Battle of Britain pilot back in cockpit at 99
One of our last surviving Battle of Britain pilots has returned to the skies and shot down the enemy – but this time, in a flight simulator.
Archie McInnes, 99, was delighted to be back at the controls at RAF Coningsby, Lincolnshire.
The hero, who lost an arm in the war, “flew” in a Typhoon fighter jet simulator, which is used to train modern-day aces.
His friend, military history enthusiast Jonny Cracknell, said: “It’s completely different to what Archie flew, so it was all new to him.
“I’m not quite sure he was used to all that technology but he had a really good go and got up into the air and even managed to shoot down a few aircraft.
“Archie has a natural love and passion for flying and you can still see that today. I think he’d still like to be up there.
“He definitely prefers the old way of doing things, though.”
Archie had his time in the cockpit of the simulator at RAF Coningsby, in Lincolnshire, after an invite to the base from the Battle of Britain Memorial Flight, a unit that is stationed there.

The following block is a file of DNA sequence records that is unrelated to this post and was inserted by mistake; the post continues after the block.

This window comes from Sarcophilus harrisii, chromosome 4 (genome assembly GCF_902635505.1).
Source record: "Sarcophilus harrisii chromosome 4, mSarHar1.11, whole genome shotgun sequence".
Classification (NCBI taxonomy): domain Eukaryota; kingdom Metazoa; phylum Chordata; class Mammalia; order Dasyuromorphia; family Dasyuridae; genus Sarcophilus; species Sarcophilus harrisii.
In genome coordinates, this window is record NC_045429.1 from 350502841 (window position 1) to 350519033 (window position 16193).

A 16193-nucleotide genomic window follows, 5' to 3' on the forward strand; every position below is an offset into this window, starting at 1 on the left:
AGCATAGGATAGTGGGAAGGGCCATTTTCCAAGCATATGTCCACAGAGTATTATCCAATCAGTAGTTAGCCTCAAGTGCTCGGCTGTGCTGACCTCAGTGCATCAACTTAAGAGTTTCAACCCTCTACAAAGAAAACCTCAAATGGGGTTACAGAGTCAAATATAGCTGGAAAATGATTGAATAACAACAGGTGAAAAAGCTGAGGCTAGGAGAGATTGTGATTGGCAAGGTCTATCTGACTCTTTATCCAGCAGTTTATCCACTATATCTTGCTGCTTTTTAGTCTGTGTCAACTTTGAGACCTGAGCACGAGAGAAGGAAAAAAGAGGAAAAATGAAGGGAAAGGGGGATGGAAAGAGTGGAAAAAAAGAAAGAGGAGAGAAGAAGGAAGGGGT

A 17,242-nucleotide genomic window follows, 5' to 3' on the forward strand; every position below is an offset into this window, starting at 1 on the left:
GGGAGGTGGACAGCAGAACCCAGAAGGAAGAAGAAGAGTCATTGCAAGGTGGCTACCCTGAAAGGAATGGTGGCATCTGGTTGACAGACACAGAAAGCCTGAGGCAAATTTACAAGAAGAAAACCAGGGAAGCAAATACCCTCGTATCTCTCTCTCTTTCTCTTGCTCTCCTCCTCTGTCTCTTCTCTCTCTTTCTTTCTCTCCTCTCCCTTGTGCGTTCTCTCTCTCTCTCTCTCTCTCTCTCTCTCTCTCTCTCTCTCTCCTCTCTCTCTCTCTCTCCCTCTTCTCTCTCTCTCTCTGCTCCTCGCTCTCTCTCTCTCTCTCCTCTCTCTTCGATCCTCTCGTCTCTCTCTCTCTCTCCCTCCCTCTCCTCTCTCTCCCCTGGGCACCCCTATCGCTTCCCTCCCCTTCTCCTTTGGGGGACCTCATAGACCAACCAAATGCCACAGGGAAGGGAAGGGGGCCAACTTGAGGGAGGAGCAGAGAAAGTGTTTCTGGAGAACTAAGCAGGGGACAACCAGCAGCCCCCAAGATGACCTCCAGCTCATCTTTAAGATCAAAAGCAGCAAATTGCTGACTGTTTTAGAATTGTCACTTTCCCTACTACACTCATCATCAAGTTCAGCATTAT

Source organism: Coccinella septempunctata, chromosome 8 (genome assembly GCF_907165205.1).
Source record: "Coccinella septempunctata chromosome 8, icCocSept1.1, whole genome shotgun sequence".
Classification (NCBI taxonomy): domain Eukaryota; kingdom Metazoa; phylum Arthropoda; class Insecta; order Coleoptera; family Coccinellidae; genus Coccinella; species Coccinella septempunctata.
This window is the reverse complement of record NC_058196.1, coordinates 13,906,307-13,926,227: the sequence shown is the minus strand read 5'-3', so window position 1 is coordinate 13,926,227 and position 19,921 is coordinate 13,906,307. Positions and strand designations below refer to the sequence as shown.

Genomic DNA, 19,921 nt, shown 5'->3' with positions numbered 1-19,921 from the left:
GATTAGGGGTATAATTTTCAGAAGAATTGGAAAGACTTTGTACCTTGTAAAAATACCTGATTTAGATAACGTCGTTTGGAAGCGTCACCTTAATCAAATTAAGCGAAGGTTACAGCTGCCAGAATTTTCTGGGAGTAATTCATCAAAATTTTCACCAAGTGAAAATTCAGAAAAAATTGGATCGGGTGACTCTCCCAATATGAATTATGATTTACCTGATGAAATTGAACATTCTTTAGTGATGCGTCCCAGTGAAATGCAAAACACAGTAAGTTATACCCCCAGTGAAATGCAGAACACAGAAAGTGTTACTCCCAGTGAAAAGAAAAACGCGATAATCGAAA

Archie, who joined the RAF in 1938, was one of the legendary “Few” who repelled Hitler’s Luftwaffe during the Battle of Britain in 1940.
His service included flying Hurricanes in 601 Squadron based in Exeter, Devon, then 238 Squadron at Chilbolton, Hants. Archie later joined the North African campaign which is when he was shot down in a dog fight and lost his arm.
Despite the injury, he continued to serve. He was released from the RAF in 1946 and went on to run his dad’s laundry supply business.
Archie, whose wife died 12 years ago, and who lives with his daughter near Cambridge, is believed to be one of six surviving Battle of Britain pilots.